So you see that in Luke’s Gospel there is so much to sing about, and if you add the joy of the Wisemen in Matthew’s Gospel, you can see why singing carols has become one way we can join all these people in their joy. We add our voices to those of Christians over the past 2,000 years and happily sing, "Glory to God in the highest and on earth peace to those with whom he is pleased".
What is amazing is that Mary sings praises to God.
Why do I say that’s amazing? Well, put yourself in Mary’s shoes. Would you sing if you were Mary? After all, Mary's pregnancy is not something she could explain or understand, not something Mary had chosen or planned.
It put her in a bad way with her fiancé. How would he react to finding out she was pregnant? And even though she had a perfectly good explanation, would he believe it anyway?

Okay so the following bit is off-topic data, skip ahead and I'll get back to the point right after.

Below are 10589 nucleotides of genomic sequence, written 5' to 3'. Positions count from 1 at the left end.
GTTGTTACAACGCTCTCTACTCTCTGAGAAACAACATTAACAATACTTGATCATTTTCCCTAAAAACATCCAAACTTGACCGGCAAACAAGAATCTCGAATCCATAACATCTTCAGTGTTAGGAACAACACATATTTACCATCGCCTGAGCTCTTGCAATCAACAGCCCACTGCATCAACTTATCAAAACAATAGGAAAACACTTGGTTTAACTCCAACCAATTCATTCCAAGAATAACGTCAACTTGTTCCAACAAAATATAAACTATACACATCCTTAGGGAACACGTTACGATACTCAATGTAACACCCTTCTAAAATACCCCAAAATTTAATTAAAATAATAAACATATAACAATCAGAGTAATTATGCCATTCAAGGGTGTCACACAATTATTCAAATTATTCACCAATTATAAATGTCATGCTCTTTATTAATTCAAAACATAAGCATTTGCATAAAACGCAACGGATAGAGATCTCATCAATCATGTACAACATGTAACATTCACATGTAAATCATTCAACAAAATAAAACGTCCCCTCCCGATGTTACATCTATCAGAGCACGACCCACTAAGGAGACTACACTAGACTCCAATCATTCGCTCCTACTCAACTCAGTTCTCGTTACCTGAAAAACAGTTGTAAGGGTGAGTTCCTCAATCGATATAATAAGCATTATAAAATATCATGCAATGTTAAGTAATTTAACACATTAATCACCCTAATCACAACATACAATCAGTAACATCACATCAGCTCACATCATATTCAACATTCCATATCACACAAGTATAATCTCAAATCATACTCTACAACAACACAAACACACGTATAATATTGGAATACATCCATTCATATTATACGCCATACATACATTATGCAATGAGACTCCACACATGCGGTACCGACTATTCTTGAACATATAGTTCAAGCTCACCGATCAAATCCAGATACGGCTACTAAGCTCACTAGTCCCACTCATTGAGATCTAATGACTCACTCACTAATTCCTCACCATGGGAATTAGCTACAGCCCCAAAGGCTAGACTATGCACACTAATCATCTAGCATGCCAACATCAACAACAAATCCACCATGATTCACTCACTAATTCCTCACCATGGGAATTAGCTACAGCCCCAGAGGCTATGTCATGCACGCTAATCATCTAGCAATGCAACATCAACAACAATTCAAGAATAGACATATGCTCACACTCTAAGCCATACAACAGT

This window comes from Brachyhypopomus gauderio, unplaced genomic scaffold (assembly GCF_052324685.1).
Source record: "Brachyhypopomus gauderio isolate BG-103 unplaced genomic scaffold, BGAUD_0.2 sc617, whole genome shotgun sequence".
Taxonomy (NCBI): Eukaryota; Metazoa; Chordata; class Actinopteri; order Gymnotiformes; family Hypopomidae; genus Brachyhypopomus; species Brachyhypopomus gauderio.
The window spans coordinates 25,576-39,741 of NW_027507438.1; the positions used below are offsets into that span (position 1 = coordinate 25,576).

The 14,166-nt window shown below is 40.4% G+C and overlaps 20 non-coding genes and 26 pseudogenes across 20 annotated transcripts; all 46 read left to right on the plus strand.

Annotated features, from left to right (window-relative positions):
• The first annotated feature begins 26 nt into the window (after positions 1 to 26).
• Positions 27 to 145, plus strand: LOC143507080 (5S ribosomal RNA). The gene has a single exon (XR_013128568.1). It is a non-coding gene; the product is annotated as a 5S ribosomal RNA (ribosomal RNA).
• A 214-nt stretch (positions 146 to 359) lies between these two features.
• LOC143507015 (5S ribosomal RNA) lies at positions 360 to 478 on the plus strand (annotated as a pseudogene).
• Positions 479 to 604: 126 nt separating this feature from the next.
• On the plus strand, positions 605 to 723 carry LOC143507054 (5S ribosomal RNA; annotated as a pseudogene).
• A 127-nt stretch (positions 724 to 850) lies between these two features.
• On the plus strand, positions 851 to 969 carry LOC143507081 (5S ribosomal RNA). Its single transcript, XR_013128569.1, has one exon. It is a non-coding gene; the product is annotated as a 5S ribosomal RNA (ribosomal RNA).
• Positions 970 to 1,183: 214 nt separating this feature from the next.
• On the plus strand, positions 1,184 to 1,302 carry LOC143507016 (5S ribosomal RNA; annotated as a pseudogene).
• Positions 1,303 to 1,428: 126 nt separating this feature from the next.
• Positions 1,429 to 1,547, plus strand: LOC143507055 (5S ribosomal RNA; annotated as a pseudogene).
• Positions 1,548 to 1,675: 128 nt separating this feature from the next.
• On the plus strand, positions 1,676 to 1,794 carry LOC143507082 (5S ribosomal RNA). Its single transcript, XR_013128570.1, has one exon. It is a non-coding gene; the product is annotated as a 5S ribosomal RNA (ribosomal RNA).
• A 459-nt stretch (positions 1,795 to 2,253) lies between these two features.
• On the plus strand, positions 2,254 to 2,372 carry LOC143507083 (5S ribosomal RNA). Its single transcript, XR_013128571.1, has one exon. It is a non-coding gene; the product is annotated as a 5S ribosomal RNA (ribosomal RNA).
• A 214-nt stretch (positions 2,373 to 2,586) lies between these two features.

Besides this wasn’t the beginning of their life together that she had always dreamed about.
Mary’s pregnancy put her in a bad way with the community in which she lived. Being pregnant before marriage just wasn’t on. Who was going to believe that she had conceived by the power of the Holy Spirit?
When she met Simeon in the temple he told her that this child will bring her a great deal of pain and grief when he said, "A sword will also pierce your side." Motherhood would not be easy for Mary. Yet, Mary could still sing, ""With all my heart I praise the Lord, and I am glad because of God my saviour."
You see, there is also fear and apprehension in the events of the first Christmas. When Gabriel first told Mary that she was going to have a child she was both fearful and puzzled.
When Zechariah was told her would have a son in his old age he was sceptical and disbelieving.